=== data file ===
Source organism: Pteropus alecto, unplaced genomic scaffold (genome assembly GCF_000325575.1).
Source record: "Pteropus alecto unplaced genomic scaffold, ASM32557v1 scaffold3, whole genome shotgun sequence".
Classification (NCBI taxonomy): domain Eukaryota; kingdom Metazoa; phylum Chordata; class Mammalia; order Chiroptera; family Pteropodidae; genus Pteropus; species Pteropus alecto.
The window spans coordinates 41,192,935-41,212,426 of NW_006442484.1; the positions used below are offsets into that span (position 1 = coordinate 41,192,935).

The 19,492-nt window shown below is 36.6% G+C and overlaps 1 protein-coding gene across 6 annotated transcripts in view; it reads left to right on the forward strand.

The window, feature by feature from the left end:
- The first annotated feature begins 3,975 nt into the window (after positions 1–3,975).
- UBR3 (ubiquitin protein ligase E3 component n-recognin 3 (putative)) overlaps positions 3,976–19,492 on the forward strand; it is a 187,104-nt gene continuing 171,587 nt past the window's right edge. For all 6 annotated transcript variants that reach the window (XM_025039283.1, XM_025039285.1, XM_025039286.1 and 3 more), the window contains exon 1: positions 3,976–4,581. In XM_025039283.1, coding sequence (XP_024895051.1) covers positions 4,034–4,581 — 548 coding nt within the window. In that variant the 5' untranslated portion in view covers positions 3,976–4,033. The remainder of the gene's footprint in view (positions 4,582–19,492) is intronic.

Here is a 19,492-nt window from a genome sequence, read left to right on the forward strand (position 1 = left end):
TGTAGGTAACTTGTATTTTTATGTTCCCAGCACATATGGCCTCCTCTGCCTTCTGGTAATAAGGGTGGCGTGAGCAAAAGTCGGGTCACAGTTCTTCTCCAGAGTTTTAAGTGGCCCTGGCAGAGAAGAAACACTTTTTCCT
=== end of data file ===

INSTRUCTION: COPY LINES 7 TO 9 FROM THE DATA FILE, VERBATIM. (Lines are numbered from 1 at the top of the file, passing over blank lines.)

- The first annotated feature begins 3,975 nt into the window (after positions 1–3,975).
- UBR3 (ubiquitin protein ligase E3 component n-recognin 3 (putative)) overlaps positions 3,976–19,492 on the forward strand; it is a 187,104-nt gene continuing 171,587 nt past the window's right edge. For all 6 annotated transcript variants that reach the window (XM_025039283.1, XM_025039285.1, XM_025039286.1 and 3 more), the window contains exon 1: positions 3,976–4,581. In XM_025039283.1, coding sequence (XP_024895051.1) covers positions 4,034–4,581 — 548 coding nt within the window. In that variant the 5' untranslated portion in view covers positions 3,976–4,033. The remainder of the gene's footprint in view (positions 4,582–19,492) is intronic.

Here is a 19,492-nt window from a genome sequence, read left to right on the forward strand (position 1 = left end):